Health Policy Practicum promotes healthy housing for all Memphians
Mayor Wharton, Lauren Rotonda (3L), Jere Mason (3L), Gracie Gelfand (2L), and Roxy Rudolph (3L) surround the Proclamation by Mayors Wharton & Luttrell naming January 15, 2015 “Healthy Homes Day” in Memphis.
From Practicum student, Roxy Rudolph, Law School Class of 2015:
The Health Policy Practicum was a unique learning experience that provided an opportunity for my classmates and I to tailor our legal skills for the benefit of the Memphis community. The value of the Practicum did not come from a casebook or outline. Instead, this course taught us to think from a more versatile perspective, considering the broader political and social factors at play when attempting to introduce and implement new legal policies. It takes a lot more than lawyers to make the law work for the benefit of everyone and, thus, it was crucial for students to engage with the community in order to really make significant strides toward our ultimate goal of promoting healthy housing for all Memphians. Whether it was visiting families affected by unsafe housing conditions or discussing code reform with community development leaders, collaborating and connecting with individuals outside of the classroom was a vital component of this course. This aspect of community engagement is also what made the Practicum most rewarding, as we were able to share our progress and ideas with other people who care about the future of our city and its youth. To me, there is no better way to use your education than for the benefit of others and that was truly what the Health Policy Practicum was about.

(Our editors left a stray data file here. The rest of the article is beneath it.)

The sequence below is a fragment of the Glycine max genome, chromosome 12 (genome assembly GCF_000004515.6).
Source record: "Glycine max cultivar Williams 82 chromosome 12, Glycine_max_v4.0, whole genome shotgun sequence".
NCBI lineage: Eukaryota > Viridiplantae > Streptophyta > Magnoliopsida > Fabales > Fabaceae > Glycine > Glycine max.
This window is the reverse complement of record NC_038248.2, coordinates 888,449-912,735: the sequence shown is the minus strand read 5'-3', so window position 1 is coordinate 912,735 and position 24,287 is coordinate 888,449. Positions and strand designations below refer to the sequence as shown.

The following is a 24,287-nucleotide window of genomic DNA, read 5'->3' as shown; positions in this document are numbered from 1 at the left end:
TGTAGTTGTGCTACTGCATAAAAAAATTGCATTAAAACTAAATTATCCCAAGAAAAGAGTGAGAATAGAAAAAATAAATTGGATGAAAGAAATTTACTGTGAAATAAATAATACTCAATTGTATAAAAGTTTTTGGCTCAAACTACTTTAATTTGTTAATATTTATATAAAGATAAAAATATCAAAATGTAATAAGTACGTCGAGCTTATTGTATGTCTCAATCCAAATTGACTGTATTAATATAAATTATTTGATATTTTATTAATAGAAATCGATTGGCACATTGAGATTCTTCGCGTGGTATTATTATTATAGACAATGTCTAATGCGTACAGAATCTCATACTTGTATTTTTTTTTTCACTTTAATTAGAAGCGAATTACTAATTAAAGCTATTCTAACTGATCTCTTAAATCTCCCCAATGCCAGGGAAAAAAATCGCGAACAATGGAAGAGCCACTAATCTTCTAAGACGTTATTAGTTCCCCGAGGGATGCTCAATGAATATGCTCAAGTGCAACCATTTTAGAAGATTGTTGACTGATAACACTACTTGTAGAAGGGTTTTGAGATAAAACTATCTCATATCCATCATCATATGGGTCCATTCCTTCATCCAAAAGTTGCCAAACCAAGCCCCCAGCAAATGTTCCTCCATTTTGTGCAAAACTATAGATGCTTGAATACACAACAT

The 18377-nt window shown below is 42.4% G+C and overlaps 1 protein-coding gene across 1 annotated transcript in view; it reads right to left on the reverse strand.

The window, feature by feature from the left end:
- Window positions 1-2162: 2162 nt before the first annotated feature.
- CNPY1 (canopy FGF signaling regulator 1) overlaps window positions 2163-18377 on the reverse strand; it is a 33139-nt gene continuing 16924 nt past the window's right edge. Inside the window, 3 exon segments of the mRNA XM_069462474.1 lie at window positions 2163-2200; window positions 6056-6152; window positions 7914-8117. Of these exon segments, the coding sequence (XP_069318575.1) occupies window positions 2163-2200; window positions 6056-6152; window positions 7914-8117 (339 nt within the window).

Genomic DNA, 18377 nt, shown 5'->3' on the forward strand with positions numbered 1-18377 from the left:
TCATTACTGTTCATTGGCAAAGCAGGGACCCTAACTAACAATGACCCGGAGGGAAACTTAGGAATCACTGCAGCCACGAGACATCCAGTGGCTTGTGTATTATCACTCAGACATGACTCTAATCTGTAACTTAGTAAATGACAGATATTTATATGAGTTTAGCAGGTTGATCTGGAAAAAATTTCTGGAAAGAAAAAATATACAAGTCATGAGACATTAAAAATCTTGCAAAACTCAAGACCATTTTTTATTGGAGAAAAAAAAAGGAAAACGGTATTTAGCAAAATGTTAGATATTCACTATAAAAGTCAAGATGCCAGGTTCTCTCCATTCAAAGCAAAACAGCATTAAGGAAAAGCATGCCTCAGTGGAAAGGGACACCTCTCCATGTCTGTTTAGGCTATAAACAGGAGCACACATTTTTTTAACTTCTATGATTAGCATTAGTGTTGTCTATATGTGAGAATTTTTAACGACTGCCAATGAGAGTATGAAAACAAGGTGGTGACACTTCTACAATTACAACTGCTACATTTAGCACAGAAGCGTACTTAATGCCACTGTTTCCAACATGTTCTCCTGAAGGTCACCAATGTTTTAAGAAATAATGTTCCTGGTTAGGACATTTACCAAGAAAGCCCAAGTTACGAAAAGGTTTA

"Culture and Consumerism" course uses Engaged Scholarship to understand food security in Memphis
The "Culture and Consumerism" combined undergraduate and graduate Anthropology course (ANTH 4431/6431) taught by Dr. Keri Brondo (pictured to the left) utilized a Learn and Serve Award to assist in two research projects related to food security in Memphis. The research projects included: (1) participant observation and informal interviewing with fishers at Shelby Farms public fisheries, and in (2) door-to-door surveys residents to assist in the evaluation of GrowMemphis urban garden leadership training programs. Other opportunities for service and outreach activities included community gardening and farmers market support for GrowMemphis (photos above and below).